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Beating About the Breast
|by Elayne Clift|
Today, a woman in the United States has a one-in-seven chance of developing breast cancer in her lifetime. This year alone, more than 216,000 women will hear the dreaded diagnosis of invasive breast cancer, one of the most commonly diagnosed cancers in American women, aside from skin cancer, and second only to lung cancer as the leading cause of cancer-related deaths among women.
Yet, says Republican Senator Olympia Snowe (Maine), current standards of healthcare coverage are insufficient to deal with this pervasive and life-altering disease. "Thousands of women each year undergo mastectomies needlessly, and women have even undergone breast cancer surgery as an outpatient - the 'drive-through mastectomy', as it has been called - being sent home without critical support for their recovery," Snowe says.
In 2005, Snowe introduced legislation in the US Senate "to increase the standards of care for women with breast cancer". This - Senate Bill 910 - is designed to ensure that all breast cancer patients receive appropriate medical treatment and are given options on when they can make decisions affecting their health. Specifically, The Breast Cancer Patient Protection Act of 2005 is aimed at improving access to second opinions, lumpectomy, radiation therapy and in-patient care, "so that women are not forced to undergo medically unnecessary mastectomies or settle for insufficient treatment".
The Breast Cancer Patient Protection Act was first introduced in the House of Representatives by Democrat Congresswoman Rosa DeLauro (Connecticut) in 1996. The Bill, HR 1849, introduced by Representative DeLauro in every Congressional session since then, now has 178 cosponsors in the House of Representatives and 17 in the Senate, but continues to languish with no action taken toward passage. "It's not a priority for this Congress," says one dismayed staffer. (It's in the state of things: many Bills are introduced into Congress each session never make it out of the committee charged with their oversight.)
DeLauro was inspired to introduce The Breast Cancer Patient Protection Act 10 years ago after meeting Dr Kristen Zarfos, a Connecticut surgeon who found herself battling insurance companies to keep breast cancer patients in hospital following mastectomy. Today, despite a prevailing medical standards of two to four days to recuperate and gain physical and emotional strength, insurance companies often refuse to cover hospital stays, forcing women to leave hospital before they are ready, sometimes mere hours after surgery.
DeLauro quotes a study by Connecticut's Office of Health Care Access, which found that while the average length of stay for breast cancer patients was decreasing across the US, it was decreasing more rapidly for mastectomy patients than for any other in-patient discharges. The average length of stay for in-patients had fallen by 23 per cent, and the average length of stay for mastectomy in-patients had dropped by 42.5 per cent.
Says DeLauro, "As a survivor of ovarian cancer, I know firsthand how difficult the process is. This bipartisan, common-sense legislation would end the process of drive-through mastectomies, giving women cancer patients exactly what they need after major surgery - more time in the hospital recovering."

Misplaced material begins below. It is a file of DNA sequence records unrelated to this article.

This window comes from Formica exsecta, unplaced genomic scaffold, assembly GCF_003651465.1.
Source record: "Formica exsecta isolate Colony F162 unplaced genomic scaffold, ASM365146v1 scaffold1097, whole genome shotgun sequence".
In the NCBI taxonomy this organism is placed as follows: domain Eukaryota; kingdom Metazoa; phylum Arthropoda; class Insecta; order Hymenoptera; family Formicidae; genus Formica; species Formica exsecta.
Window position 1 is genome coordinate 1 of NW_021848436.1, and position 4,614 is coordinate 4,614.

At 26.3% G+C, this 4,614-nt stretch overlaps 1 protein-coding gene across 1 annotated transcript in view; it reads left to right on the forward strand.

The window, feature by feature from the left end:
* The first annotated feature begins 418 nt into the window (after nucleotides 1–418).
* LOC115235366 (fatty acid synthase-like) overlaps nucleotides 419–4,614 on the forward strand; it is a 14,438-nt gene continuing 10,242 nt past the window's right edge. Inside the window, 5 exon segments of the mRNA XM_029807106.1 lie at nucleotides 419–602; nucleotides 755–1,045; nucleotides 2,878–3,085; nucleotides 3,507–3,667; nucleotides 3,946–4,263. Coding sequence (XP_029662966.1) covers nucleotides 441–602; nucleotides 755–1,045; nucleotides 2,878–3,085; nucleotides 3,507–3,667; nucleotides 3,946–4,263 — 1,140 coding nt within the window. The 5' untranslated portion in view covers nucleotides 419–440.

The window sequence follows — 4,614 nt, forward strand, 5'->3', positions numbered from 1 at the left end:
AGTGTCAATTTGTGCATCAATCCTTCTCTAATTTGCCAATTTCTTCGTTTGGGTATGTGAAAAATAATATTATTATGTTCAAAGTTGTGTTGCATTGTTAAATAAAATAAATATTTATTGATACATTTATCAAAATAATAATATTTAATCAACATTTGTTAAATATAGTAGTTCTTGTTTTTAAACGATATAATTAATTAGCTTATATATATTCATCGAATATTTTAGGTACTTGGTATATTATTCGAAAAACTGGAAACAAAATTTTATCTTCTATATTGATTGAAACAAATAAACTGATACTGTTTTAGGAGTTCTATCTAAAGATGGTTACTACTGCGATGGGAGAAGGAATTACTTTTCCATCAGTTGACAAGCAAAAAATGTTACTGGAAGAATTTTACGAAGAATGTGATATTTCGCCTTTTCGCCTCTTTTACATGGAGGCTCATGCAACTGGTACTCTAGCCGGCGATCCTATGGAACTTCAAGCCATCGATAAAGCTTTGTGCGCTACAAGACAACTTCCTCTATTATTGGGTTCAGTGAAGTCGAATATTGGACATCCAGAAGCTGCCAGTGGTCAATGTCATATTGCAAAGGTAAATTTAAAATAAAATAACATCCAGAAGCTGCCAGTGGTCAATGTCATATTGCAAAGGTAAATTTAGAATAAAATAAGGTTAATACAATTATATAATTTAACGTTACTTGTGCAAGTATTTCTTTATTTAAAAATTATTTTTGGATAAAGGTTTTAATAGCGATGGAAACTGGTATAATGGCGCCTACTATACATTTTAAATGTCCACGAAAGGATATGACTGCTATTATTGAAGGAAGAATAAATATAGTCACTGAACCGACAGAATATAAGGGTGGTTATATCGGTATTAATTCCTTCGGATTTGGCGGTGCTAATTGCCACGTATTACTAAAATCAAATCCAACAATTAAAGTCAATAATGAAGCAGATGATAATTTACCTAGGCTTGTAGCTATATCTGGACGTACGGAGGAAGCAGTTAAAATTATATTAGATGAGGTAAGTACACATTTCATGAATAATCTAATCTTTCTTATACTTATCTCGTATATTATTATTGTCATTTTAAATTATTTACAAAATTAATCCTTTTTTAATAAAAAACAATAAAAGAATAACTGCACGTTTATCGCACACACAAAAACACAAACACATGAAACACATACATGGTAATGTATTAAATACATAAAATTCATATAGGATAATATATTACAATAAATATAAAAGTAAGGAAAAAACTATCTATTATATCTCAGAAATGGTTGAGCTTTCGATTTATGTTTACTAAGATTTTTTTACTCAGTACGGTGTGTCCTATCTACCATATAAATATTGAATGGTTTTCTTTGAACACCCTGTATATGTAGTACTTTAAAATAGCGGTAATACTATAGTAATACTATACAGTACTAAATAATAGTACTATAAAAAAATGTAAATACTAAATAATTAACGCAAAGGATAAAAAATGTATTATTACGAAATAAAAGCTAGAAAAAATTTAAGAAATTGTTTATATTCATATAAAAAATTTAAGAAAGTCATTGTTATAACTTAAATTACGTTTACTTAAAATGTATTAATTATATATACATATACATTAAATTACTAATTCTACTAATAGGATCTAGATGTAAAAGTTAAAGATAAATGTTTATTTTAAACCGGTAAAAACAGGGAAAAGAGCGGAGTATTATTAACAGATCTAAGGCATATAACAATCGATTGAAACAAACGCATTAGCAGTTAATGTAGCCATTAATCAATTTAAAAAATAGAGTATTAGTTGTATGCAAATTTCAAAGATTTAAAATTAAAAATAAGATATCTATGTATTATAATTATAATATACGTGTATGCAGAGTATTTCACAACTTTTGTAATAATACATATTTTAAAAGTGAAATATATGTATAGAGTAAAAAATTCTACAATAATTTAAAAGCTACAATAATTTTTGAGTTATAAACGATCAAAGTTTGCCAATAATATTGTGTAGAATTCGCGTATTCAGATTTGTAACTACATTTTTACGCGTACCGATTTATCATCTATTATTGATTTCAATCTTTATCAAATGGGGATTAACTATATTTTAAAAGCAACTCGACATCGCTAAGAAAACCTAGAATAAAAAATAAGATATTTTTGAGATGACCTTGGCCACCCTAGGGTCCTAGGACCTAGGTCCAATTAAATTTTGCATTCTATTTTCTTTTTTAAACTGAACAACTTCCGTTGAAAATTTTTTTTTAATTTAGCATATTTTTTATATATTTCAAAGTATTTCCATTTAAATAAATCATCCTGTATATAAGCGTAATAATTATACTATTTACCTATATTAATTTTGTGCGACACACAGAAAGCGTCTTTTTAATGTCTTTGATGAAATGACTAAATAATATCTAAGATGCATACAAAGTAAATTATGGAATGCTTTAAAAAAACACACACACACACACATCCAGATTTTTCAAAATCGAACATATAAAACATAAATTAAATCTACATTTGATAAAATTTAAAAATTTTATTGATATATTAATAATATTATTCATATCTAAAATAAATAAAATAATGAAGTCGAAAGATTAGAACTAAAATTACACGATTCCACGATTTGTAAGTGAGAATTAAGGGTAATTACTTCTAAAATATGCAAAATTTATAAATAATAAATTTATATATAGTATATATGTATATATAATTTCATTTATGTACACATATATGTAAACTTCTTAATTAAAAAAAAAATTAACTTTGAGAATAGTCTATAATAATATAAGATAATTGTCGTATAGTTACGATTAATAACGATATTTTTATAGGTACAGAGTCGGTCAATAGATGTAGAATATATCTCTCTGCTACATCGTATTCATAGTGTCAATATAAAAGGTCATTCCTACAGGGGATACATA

The Breast Cancer Patient Protection Act would guarantee, should she need it, a minimum hospital stay of 48 hours for a woman having a mastectomy or lumpectomy, and 24 hours for a woman undergoing a lymph node removal. It would also require health plans to include notice of these benefits in their monthly mailing and yearly information packets sent to plan participants, and plans to provide full coverage of second opinions should the patient want one. The Bill, modeled on a similar one that ended 'drive-through deliveries', does not mandate a 48-hour hospital stay, nor does it set 48 hours as a maximum amount of time a woman can stay in hospital. It would simply ensure that any decision in favor of a shorter or longer hospital stay would be made by the patient and her doctor.
Supporters of the Bill include the American Medical Association, the Association of Women's Health, the Obstetric and Neonatal Nurses, and several breast cancer education and advocacy groups. Only one group, the National Breast Cancer Coalition, does not support the Act: it believes that there needs to be system-wide change to bring about healthcare that benefits everyone, rather than piecemeal healthcare reform "one benefit at a time". Furthermore, says Carolina Hinestrosa, Executive Vice-President for Programme and Planning, "The government shouldn't dictate [health practices]. It moves us away from looking at the big picture."
The Coalition also says that "for the public and individual good, it is important that medical policy decisions are made on the basis of high quality scientific evidence", and "evidence from multiple studies has established that medical outcomes are equally good after outpatient mastectomies as hospital stays. In addition, there is some evidence that psychological adjustment and recovery may be better in outpatient settings."
Snowe, DeLauro, the cosponsors of the Act and others argue that the legislation empowers women to make treatment decisions based on what is medically prudent in each individual case. "The stress of a cancer diagnosis is debilitating," says Snowe. "To compound that stress, to leave a woman with the knowledge that she must undergo a disfiguring procedure due only to her financial position, or to undergo surgery without proper hospitalization, is absolutely unconscionable."
Apparently, a lot of people agree: more than 11 million Americans have signed a petition organized by Lifetime Television calling for the passage of the legislation.
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